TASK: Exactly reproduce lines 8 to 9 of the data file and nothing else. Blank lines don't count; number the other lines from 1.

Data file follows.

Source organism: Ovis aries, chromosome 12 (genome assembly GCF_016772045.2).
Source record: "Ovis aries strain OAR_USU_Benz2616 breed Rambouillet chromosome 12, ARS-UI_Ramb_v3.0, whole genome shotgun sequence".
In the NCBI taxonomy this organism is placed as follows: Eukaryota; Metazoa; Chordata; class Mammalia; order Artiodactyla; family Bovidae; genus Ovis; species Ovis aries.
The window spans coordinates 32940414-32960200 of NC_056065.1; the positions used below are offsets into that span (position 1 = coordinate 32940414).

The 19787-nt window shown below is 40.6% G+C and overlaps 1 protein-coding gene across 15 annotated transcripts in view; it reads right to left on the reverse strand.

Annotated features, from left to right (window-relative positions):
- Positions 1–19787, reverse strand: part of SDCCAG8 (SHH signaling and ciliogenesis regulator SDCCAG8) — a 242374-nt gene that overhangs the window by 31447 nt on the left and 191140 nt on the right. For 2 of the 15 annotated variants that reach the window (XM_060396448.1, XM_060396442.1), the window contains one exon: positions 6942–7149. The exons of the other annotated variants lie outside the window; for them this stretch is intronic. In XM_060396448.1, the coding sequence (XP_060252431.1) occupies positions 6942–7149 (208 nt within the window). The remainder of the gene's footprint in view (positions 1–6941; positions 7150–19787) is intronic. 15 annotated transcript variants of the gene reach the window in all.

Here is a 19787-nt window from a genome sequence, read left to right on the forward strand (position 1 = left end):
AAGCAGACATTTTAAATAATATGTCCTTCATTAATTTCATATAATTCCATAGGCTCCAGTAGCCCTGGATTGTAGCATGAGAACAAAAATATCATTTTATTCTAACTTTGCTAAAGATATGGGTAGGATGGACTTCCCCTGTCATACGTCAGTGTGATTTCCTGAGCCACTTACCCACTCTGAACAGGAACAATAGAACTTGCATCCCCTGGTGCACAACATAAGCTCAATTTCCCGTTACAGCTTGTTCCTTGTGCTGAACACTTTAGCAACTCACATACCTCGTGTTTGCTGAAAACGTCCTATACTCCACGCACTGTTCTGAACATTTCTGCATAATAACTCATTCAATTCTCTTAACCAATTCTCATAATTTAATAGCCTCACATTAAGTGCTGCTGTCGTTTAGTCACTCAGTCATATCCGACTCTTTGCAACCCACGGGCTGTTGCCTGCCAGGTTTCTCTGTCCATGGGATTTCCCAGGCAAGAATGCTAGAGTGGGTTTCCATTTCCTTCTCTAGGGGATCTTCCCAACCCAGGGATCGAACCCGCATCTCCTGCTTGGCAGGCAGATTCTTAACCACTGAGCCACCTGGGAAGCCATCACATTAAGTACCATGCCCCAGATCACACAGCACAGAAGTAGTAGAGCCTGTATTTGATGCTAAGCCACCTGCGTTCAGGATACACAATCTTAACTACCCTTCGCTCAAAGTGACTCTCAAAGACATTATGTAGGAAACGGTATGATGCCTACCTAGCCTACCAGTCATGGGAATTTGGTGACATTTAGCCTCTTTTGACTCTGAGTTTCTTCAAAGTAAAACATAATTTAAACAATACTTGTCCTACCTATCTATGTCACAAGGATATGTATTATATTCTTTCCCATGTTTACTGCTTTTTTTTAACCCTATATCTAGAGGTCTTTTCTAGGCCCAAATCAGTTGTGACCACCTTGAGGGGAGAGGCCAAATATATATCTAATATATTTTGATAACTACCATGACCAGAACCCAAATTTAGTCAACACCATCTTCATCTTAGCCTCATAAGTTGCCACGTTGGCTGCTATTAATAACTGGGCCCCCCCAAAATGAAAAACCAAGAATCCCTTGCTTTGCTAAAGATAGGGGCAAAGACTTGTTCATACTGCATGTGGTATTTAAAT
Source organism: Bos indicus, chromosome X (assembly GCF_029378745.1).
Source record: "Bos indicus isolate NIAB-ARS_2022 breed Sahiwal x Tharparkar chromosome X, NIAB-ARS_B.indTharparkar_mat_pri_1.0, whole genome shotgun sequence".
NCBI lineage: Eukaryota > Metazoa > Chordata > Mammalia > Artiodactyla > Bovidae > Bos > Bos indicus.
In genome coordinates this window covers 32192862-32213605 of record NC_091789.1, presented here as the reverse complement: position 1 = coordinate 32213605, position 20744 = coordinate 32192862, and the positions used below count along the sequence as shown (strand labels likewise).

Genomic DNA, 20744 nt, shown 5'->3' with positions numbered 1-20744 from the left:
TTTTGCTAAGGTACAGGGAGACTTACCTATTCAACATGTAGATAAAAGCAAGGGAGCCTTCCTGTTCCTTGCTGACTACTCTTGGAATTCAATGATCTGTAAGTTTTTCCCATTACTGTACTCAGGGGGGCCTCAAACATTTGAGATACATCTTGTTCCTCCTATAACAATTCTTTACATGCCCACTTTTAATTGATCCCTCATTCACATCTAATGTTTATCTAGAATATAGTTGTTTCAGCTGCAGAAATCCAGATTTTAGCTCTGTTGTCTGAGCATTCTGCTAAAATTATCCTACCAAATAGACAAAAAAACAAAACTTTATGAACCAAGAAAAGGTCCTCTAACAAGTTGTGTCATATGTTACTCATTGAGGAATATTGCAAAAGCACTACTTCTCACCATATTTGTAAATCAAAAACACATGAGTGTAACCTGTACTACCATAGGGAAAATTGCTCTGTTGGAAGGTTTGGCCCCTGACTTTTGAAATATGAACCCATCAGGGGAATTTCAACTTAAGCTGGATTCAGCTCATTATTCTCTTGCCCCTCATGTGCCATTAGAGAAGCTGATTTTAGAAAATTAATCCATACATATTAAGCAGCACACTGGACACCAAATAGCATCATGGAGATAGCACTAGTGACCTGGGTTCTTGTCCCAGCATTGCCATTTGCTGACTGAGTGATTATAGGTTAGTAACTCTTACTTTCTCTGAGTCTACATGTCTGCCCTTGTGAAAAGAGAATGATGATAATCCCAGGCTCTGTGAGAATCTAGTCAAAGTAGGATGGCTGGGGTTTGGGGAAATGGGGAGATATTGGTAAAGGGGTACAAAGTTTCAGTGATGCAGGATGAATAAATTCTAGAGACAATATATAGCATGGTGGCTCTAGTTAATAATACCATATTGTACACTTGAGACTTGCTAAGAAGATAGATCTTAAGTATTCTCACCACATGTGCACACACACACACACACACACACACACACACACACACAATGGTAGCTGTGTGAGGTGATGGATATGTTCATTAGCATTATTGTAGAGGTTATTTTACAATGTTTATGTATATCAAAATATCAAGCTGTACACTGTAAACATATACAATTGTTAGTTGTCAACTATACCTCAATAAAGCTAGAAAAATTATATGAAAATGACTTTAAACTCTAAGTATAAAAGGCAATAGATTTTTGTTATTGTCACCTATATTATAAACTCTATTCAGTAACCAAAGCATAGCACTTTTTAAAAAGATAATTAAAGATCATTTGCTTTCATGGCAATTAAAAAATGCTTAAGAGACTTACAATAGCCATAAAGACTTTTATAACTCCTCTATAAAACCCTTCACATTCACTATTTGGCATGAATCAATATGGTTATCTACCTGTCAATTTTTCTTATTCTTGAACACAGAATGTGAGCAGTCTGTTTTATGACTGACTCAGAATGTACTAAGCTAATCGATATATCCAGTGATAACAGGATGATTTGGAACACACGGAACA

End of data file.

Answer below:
Here is a 19787-nt window from a genome sequence, read left to right on the forward strand (position 1 = left end):
AAGCAGACATTTTAAATAATATGTCCTTCATTAATTTCATATAATTCCATAGGCTCCAGTAGCCCTGGATTGTAGCATGAGAACAAAAATATCATTTTATTCTAACTTTGCTAAAGATATGGGTAGGATGGACTTCCCCTGTCATACGTCAGTGTGATTTCCTGAGCCACTTACCCACTCTGAACAGGAACAATAGAACTTGCATCCCCTGGTGCACAACATAAGCTCAATTTCCCGTTACAGCTTGTTCCTTGTGCTGAACACTTTAGCAACTCACATACCTCGTGTTTGCTGAAAACGTCCTATACTCCACGCACTGTTCTGAACATTTCTGCATAATAACTCATTCAATTCTCTTAACCAATTCTCATAATTTAATAGCCTCACATTAAGTGCTGCTGTCGTTTAGTCACTCAGTCATATCCGACTCTTTGCAACCCACGGGCTGTTGCCTGCCAGGTTTCTCTGTCCATGGGATTTCCCAGGCAAGAATGCTAGAGTGGGTTTCCATTTCCTTCTCTAGGGGATCTTCCCAACCCAGGGATCGAACCCGCATCTCCTGCTTGGCAGGCAGATTCTTAACCACTGAGCCACCTGGGAAGCCATCACATTAAGTACCATGCCCCAGATCACACAGCACAGAAGTAGTAGAGCCTGTATTTGATGCTAAGCCACCTGCGTTCAGGATACACAATCTTAACTACCCTTCGCTCAAAGTGACTCTCAAAGACATTATGTAGGAAACGGTATGATGCCTACCTAGCCTACCAGTCATGGGAATTTGGTGACATTTAGCCTCTTTTGACTCTGAGTTTCTTCAAAGTAAAACATAATTTAAACAATACTTGTCCTACCTATCTATGTCACAAGGATATGTATTATATTCTTTCCCATGTTTACTGCTTTTTTTTAACCCTATATCTAGAGGTCTTTTCTAGGCCCAAATCAGTTGTGACCACCTTGAGGGGAGAGGCCAAATATATATCTAATATATTTTGATAACTACCATGACCAGAACCCAAATTTAGTCAACACCATCTTCATCTTAGCCTCATAAGTTGCCACGTTGGCTGCTATTAATAACTGGGCCCCCCCAAAATGAAAAACCAAGAATCCCTTGCTTTGCTAAAGATAGGGGCAAAGACTTGTTCATACTGCATGTGGTATTTAAAT